• The Regulatory Authority for Electronic Communications and Postal Services begins to update data in the list of all providers of electronic communications networks and services in Slovakia. The authority can fine companies between €200 and 5 percent of their turnover for failure to comply with the duty or its violation. (SITA)
  • The offer prices of real estate in Slovakia have surged more than 23 percent year on year, according to a commentary published by analysts with the monetary analysis, statistics, and research department at the National Bank of Slovakia. The average price of housing real estate is €2,510 per square metre. It went up by €195 from the previous quarter, analysts wrote. (SITA)
  • The hands of the Regulatory Office for Network Industries (ÚRSO) are partially tied in energy price regulation. The regulator confirmed that the wholesale price accounts for 47 percent of the end-user price of electricity and for 56 percent of the end-user price of natural gas in 2022. The regulator has no influence over wholesale electricity and gas prices. However, regarding other components of energy prices, it has promised to deploy all tools to minimise the upsurge in electricity and gas prices. (SITA)
  • MPs will not vote on government bills on media services and a special tax on the Russian oil at the current session. The parliament voted to move the bills to the session in June. The coalition failed to agree on the latter bill as the SaS party demanded simultaneous reduction in the VAT rate on all petroleum products (diesel, gasoline, and oil). Since the Finance Ministry argued that it would contradict EU laws, SaS suggested reducing excise taxes on diesel and gasoline. (SITA)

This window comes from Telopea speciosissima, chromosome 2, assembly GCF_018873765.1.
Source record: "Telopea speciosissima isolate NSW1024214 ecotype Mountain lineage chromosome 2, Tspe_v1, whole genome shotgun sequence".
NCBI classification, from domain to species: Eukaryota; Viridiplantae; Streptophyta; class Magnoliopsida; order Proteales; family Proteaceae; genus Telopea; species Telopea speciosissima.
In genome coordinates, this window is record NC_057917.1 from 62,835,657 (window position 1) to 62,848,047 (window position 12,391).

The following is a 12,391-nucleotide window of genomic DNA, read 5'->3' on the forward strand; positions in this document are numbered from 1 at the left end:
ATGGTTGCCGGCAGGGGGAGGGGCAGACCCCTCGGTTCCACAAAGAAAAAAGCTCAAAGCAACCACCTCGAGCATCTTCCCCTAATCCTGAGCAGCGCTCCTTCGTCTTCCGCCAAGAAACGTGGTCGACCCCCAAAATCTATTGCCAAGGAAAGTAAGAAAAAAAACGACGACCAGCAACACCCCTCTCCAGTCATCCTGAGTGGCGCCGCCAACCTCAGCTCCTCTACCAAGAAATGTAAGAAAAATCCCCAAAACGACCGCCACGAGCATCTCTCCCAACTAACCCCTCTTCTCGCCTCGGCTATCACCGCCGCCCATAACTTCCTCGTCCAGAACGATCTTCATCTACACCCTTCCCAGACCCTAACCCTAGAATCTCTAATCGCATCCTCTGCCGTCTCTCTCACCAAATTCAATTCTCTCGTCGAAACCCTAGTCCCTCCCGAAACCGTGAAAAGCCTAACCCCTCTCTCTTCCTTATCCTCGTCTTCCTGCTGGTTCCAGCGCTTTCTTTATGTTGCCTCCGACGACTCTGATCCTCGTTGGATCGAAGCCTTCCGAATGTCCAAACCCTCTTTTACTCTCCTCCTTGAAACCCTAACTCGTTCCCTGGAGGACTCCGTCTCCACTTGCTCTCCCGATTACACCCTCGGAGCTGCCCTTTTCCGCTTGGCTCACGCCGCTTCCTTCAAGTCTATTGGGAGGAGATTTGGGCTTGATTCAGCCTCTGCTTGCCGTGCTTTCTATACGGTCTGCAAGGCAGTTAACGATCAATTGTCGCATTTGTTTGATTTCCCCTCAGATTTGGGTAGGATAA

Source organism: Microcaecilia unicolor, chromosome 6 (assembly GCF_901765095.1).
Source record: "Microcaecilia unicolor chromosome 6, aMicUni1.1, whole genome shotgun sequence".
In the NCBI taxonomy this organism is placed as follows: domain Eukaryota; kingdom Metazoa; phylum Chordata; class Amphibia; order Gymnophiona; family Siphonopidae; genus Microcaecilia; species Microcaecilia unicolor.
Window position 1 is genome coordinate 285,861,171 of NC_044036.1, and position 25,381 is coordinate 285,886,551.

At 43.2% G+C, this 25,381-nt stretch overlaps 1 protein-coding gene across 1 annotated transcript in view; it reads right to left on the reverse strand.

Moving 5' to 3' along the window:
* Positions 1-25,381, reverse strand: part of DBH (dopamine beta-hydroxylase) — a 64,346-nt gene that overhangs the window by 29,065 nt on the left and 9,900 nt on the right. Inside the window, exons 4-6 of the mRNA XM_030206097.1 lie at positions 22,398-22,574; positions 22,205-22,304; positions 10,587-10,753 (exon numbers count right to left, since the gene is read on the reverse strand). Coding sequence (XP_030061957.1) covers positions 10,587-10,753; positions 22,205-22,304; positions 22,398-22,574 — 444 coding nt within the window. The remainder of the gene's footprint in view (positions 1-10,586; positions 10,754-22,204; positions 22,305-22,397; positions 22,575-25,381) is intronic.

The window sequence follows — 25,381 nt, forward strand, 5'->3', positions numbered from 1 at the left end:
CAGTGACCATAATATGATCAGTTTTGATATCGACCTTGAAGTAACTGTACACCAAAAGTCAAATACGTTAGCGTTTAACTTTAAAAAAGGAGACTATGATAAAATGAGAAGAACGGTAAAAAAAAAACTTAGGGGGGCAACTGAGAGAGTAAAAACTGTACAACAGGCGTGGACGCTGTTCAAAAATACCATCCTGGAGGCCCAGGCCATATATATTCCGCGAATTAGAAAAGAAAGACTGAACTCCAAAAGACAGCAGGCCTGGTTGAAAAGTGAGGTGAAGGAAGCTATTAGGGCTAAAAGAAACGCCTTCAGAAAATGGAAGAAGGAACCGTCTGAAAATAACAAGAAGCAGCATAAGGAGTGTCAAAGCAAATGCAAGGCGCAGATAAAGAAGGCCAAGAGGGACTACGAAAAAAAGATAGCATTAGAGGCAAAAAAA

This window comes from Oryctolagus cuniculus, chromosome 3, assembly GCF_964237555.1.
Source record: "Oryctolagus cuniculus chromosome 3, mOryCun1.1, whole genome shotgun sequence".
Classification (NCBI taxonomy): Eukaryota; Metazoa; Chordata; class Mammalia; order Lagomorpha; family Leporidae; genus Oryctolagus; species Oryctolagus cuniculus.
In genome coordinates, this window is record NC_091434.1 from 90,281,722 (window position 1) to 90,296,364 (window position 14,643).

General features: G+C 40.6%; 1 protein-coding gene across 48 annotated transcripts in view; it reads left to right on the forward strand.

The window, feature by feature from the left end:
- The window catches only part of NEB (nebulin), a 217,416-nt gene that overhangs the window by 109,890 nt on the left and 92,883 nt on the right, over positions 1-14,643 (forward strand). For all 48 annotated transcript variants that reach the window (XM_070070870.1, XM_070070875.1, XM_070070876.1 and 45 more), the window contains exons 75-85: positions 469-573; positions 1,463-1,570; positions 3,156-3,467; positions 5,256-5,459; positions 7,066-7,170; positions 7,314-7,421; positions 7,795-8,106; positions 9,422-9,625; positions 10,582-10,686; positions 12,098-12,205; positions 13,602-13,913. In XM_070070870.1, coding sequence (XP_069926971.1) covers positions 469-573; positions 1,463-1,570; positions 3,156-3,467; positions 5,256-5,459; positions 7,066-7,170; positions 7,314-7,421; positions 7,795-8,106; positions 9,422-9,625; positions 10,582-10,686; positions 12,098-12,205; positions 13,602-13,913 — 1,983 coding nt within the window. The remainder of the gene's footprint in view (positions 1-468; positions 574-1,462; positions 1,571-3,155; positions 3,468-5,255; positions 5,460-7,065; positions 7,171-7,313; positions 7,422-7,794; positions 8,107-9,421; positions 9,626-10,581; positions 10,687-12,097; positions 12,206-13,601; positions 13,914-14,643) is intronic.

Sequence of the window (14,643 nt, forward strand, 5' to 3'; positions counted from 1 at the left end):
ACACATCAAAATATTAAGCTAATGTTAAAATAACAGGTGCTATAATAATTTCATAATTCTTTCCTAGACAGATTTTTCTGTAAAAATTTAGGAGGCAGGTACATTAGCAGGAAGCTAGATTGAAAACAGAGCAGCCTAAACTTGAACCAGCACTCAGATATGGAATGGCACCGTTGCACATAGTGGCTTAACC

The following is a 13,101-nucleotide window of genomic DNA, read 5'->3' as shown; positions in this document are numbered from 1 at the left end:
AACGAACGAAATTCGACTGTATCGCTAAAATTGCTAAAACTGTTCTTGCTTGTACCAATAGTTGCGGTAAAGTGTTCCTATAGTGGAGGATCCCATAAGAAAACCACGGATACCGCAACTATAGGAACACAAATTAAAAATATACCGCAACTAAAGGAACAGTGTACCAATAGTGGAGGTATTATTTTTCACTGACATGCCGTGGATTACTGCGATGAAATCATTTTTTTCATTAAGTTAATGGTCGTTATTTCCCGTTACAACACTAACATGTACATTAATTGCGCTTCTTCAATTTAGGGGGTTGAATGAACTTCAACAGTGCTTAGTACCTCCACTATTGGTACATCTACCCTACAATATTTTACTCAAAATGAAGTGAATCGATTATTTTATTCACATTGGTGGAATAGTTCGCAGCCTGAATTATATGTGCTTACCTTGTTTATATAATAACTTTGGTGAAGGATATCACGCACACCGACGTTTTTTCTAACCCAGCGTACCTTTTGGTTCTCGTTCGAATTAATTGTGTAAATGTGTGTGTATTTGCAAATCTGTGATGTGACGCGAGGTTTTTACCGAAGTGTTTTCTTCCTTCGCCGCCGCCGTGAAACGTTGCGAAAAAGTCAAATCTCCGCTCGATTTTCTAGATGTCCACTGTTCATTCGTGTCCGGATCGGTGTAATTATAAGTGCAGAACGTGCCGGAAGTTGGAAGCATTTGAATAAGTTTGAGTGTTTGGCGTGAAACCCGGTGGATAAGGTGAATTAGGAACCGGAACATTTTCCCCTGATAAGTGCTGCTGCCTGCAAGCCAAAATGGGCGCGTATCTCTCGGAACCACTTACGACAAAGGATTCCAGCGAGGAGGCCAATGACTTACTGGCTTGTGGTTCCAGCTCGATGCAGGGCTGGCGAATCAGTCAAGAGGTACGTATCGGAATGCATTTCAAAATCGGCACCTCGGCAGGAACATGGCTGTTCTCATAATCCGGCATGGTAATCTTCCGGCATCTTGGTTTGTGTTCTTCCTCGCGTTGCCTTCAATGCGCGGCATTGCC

• Progressive Slovakia (PS), a non-parliamentary liberal party that would make it to parliament according to recent polls, no longer supports the continuation of the Eduard Heger government, which according to PS is still headed by former PM and current Finance Minister Igor Matovič (OĽaNO) by de facto. "We'll concentrate all our energy to show voters that politics can be different and that they do not have to choose between chaos and disruption, which we are now witnessing, and corrupt extremists from the SMER and fascist camp," Michal Šimečka declared. PS deputy chair Lucia Plaváková described Matovič's pro family package of €1.2 billion as an ill-thought-out plan by a single person. (SITA)
  • The National Highway Company has signed a contract for the construction of an ecoduct in Svrčinovec, northern Slovakia. The wildlife crossing bridge near the D3 highway will cost €13.6 million. (SITA)
  • Up to a quarter of Slovaks would change their job if they were no longer allowed to work from home at least once a week, a Focus poll for Microsoft shows. The Focus agency surveyed 1,071 employees in late 2021 and early 2022. (SITA)
  • 2,451 Ukrainian refugees entered Slovakia at the Slovak-Ukrainian border on May 24, the Interior Ministry announced.

FEATURE STORY

Ukrainians try to trick AI

We live in an era of biometric revolution, a technology that allows the verification of a person's identity through fingerprints or facial recognition. We encounter it when unlocking a phone, safely accessing company premises or a bank account.

Since 2007 a Slovak company Innovatrics, founded by Ján Lunter Jr., has been involved in biometrics. On a global scale, the company is a strong player that has already verified the identity of more than a billion people.

Recently, the company launched a project to improve the technology. For this purpose, the company has hired five Ukrainians and plans to employ more in the near future.